Police Psychology: Merry Stressmas

Posted: December 20, 2017 in Police Stress

Police Psychology:  Merry Stressmas

by Gary S. Aumiller, PH.D.  ABPP


So I was riding on a train on Wednesday of last week, December 13, 2017, at 6 am in the morning going into New York City for a OASAS seminar.  OASAS is the certifying group that allows you to do evaluations on people who got a DWI  and recommend the type of treatment they need.  I sat down and noticed in the car I was riding on in the train every person, regardless of age, was looking at the phone.  I stood up to looked around and over the seats and every last person was looking at Facebook or YouTube or texting or for whatever reason was phone involved.  I had my phone packed away in my briefcase and wasn’t going to open it because I never really commuted into the city, so I wanted the experience of watching people on the phone.  Then I looked out the window and an absolutely gorgeous sunrise was starting.  It was one of those crisp cold clear winter days and the sunrise was there for all to see.  Dark shades of red and orange and it looked so absolutely beautiful contrasting some of the dark buildings of Queens New York.  It was a sunrise that perhaps you only get 15 of these gems in your whole life and it was there outside the window for all to admire.  At least if they’d lift their heads from the phone, which I was the only person on a crowded train that did.  I thanked God for giving me a stunning sunrise to watch all by myself, a show just for me apparently.  I hoped someone else saw it too, but in my car.

Annoying little kids excited about Santa coming or the Hanukkah fairy, or whatever’s coming.  Funny how they forget parents have feelings too.  Annoying bosses that want work done before the end of the year.  Or quotas to meet  before the holidays.  Christmas parties we want to go to, combined with Christmas parties we don’t want to go to, combined with a get together we are having at the house where we only wish we could narrow the attendance list by one or two less desirables.  Then the family Christmas or Christmas Eve dinner.  It is amazing any of us make it through this time.

So, it is no wonder that people have perpetuated the myth that suicide rates are the highest in the holiday season.  Then they issue the warning “watch your friends and watch your neighbors to determine if someone is trying to ‘off’ themselves.”  (It is sort of like the myth that officers commit suicide at a higher rate than the general public).  All are myths or misused statistics perpetuated by people telling them over and over for impact.  In fact, the lowest suicide rates are in November and December.  Now, one suicide is one too many and leaves a family devastated and wondering what they could have done differently, but the overall effect of the holiday on suicide is very little.  Felt stress, however is highly raised at Christmas.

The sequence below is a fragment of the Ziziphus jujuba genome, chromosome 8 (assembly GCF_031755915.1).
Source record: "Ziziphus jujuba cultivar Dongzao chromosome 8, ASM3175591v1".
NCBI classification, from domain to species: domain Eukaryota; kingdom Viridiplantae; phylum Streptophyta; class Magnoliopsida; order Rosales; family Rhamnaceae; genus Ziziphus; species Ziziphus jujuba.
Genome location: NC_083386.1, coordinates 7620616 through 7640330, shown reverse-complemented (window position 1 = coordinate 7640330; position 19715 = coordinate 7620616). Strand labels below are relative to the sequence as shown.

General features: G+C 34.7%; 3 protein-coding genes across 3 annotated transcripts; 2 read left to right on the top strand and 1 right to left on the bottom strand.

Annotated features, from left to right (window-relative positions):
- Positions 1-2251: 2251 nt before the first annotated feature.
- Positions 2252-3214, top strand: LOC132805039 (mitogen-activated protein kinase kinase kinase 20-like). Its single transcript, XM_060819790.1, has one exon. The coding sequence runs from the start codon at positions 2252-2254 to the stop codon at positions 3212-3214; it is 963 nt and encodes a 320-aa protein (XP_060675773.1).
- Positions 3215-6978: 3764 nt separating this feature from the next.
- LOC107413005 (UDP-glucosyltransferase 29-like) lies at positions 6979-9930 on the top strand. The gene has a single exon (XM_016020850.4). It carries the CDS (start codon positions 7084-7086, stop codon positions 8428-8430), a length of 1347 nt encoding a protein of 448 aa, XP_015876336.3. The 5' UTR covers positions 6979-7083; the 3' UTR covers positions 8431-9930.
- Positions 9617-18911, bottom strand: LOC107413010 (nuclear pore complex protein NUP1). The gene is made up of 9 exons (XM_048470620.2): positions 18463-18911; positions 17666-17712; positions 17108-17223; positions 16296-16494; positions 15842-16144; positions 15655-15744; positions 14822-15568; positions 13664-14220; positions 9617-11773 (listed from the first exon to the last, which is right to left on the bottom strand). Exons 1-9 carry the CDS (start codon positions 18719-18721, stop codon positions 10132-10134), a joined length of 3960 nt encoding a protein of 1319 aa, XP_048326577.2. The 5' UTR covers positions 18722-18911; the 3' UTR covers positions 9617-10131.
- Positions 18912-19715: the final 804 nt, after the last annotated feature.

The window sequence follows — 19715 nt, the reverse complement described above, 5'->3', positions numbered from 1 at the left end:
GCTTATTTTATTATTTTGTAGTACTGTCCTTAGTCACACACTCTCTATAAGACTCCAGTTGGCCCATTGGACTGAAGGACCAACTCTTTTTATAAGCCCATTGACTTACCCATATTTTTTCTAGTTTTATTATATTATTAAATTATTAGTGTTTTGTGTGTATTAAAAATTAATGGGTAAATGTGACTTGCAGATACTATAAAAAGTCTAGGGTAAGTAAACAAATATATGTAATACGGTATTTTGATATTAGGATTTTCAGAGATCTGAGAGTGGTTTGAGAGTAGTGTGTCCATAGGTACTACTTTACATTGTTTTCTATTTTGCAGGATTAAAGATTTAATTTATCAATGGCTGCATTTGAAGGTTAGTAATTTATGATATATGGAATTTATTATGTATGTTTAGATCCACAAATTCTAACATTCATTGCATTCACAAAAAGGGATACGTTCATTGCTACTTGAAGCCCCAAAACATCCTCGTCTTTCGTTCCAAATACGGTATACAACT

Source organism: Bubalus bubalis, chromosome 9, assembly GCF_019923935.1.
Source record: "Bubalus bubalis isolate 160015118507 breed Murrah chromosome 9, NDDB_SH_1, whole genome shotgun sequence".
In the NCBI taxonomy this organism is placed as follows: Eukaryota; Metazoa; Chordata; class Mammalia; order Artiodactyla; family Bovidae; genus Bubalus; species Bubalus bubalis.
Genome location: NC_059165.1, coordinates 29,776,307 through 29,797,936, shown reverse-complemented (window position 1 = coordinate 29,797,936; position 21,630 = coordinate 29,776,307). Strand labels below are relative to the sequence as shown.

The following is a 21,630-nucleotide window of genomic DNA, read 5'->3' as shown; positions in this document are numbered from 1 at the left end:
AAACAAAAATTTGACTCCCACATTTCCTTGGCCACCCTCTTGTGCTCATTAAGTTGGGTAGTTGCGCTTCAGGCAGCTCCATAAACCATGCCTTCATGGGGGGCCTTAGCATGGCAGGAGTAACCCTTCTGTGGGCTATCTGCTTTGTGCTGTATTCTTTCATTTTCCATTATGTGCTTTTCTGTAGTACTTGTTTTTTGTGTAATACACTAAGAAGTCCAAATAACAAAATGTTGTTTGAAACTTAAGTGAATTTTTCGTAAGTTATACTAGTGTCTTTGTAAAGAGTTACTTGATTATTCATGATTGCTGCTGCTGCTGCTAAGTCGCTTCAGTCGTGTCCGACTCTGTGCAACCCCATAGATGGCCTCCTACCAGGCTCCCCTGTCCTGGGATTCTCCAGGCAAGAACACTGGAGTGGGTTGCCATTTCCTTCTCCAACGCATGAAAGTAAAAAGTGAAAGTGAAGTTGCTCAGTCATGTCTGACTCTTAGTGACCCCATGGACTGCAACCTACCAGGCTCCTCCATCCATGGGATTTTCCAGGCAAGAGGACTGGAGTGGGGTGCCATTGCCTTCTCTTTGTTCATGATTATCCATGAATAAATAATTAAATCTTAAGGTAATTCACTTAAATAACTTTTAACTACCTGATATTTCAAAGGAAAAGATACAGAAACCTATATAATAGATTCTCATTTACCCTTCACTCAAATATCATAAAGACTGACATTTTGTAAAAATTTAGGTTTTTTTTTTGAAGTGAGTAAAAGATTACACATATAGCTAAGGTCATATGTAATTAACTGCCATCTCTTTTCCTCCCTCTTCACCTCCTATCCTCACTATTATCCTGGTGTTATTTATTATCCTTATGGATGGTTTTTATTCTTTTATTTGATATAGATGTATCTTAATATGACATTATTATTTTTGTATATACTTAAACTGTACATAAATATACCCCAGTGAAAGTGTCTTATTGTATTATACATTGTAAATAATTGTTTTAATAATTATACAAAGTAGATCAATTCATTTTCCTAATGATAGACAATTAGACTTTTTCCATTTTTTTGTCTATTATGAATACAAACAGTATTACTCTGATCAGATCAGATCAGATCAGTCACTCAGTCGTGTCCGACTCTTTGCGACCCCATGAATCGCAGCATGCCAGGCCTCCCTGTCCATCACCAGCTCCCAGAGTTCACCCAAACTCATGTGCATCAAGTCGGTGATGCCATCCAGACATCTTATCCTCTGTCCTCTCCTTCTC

Now for the good news and the bad news.  Good news it will be over in a week.  Bad news – stress is usually felt after the event and Christmas stress may linger into February.  Higher level of anxiety and depression are reported in February through April, the months of Christmas reckoning.  So, what is some advice for making the holidays smoother.  Three simple tenets.

  • Be non-judgmental – Let people be themselves. Correction at Christmas will just start fights.  Let some people brag, and some be mischievous, others get beat up or show off their skills, and some be humble all without an ounce of your comment.  I always say to clients who get stressed out frequently:  “sit back and enjoy the show.”  If your injection into a scene is not necessary, just enjoy the show and laugh at it.  People are going to hold grudges or change plans, so you are better off letting people be themselves.
  • Keep extremely positive – Ever find that when a group like a family gets together it is the sick and the deceased that tends to control the family conversation. Time to get up and walk away, or turn the conversation to good things about the person who is deceased.  “It’s a good thing we are all doing well at this table.”  Holiday are not the best time to talk about your ills.  This goes for all parts of life.  If you can turn it positive, you can have a better holiday.
  • Play – Many forget to play when the Christmas time comes. Play with the kids, play with the adult, turn it into the Christmas of play.  We don’t play enough when we are adults.  Stop the anxiety with play.  You’ll be surprised how much it help pass time.

And have a very Merry Christmas and last day of Hanukkah!! 


Gary S. Aumiller, Ph.D. ABPP

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